Manufacturing giant 3M Co. has filed suit against a Nevada company that it alleges tried to “perpetrate a false and deceptive price-gouging scheme” by offering to sell the state of Indiana respirators for $285 million to $14.25 billion.
In its complaint, filed Thursday in U.S. District Court in Indianapolis, 3M accuses Reno, Nevada-based Zenger LLC and its agent, Zachary Puznak, of contacting high-ranking Indiana officials and offering to sell them up to 100 million N95 respirators on behalf of 3M.
“3M has no affiliation whatsoever with defendants, whose fraudulent scheme during a global pandemic represents not only a new low in rapacious profiteering, but also endangers lives by diverting state officials from legitimate sources of much-needed respirators,” Saint Paul, Minnesota-based 3M says in its complaint, filed by the Indianapolis office of law firm Faegre Drinker Biddle & Reath LLP.
The suit seeks relief for federal and state trademark infringement, false association, false endorsement, false designation of origin, trademark dilution, and unlawful, unfair, and fraudulent business acts and practices.
In addition to Zenger LLC—which does business as ZeroAqua—and Puznak, the complaint names 10 unknown individuals as defendants, calling them John Does 1-10.
On its website, ZeroAqua sells a device that it says disinfects N95 respirators. The site displays an unauthorized photo of the respirator and the 3M trademark, the complaint says.
The suit says Puznak first emailed Earl Goode, chief of staff to Gov. Eric Holcomb, on April 14 and said he had “a nice Easter gift for you and the State of Indiana.” Puznak offered to sell up to 100 million 3M respirators at a “special rate” of $2.82 each, which 3M said is more than double its posted list price.
The defendants also claimed to be working to “find procurement solutions with the States of Michigan, Connecticut, New York and Massachusetts,” the complaint says.
On April 24, the suit says, the defendants contacted Luke Bosso, senior vice president and chief of staff of the Indiana Economic Development Corp., and made another offer: a minimum of 100 million respirators or “up to 5 billion total” at $2.85 each.
The suit says the defendants included a 10%-off bonus offer, “as if they were a huckster at the state fair.”
The complaint points out that 3M’s current annual global production of all 3M N95 respirators is 1.1 billion, which is 3.9 billion fewer than Puznak offered to sell the state.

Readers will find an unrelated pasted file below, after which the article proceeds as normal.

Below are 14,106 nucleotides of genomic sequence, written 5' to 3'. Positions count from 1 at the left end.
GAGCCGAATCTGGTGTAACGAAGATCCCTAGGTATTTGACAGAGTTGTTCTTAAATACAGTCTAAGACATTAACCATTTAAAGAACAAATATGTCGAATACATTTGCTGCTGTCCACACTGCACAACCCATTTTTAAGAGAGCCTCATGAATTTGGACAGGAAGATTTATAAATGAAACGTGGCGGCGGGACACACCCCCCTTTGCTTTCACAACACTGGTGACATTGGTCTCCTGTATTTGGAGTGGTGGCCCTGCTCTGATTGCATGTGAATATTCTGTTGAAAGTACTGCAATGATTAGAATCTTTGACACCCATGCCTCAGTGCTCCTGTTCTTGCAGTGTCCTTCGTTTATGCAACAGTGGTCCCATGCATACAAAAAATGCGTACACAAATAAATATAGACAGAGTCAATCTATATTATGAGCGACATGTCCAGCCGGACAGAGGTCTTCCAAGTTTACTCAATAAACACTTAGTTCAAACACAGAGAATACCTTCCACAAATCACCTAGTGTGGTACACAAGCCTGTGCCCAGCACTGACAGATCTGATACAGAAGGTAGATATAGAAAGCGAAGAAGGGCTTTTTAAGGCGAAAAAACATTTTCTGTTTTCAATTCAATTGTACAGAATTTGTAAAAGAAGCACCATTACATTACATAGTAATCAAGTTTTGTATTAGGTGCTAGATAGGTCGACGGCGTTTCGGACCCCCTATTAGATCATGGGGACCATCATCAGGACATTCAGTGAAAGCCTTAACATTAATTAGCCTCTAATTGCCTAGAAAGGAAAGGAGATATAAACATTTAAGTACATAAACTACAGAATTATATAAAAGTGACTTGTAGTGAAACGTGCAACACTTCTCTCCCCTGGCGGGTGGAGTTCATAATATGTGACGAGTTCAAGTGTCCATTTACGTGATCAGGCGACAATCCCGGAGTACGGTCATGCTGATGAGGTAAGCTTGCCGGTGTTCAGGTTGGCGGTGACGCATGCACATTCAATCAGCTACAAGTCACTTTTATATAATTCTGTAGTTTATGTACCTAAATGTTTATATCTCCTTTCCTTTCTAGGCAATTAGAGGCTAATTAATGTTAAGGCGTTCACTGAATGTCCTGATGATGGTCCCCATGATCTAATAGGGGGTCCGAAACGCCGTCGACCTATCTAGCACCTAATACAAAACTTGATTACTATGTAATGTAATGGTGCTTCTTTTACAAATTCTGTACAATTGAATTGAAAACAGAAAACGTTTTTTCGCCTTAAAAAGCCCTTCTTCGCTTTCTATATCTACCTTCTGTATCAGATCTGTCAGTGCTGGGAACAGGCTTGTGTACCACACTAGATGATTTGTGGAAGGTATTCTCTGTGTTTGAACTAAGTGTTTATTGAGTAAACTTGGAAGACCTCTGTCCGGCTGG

Bosso said the IEDC would need confirmation from “corporate 3M” to consider a deal, which the defendants failed to produce.
The complaint says Zenger LLC was registered to do business in Nevada in 2018. The address of its managing member, Dennis Puznak, is in Reno.
3M said Zachary Puznak sought customers internationally via his LinkedIn page, where he falsely claimed to be working directly with 3M.
The suit says Puznak has a gofundme.com page entitled “Canadian Stranded in Vegas,” which said in a March 16 post that he has been building “a startup company in Las Vegas the past 5 months” and was down “to last scraps in the bank account … when the virus issue hit.” He was seeking to raise $1,000.
Puznak did not reply to an email Thursday night seeking comment on the suit.
3M said it filed the suit to force the defendants to provide an accounting of all manufacture, distribution and sales of products under the 3M marks. The company is seeking actual damages as well as statutory treble damages, costs and reasonable attorneys’ fees in undetermined amount.
The company said much of the award, if any, would be donated to charity.
3M on Tuesday said first-quarter sales rose 2.7%, to $8.08 billion, beating market expectations of $7.91 billion. Profit was $1.3 billion.
Facing White House pressure, 3M reached an agreement in early April to import 166.5 million N95 respirators to the United States from China, which allowed it to continue exporting its U.S.-made respirators.
According to The Associated Press, 3M filed suit last month against a New Jersey company that allegedly claimed it was an authorized distributor of 3M products when it tried to charge New York City five to six times the regular price for personal protective equipment.
In documents filed in the Southern District of New York, 3M accused Performance Supply LLC of trademark infringement, deceptive practices and false advertising.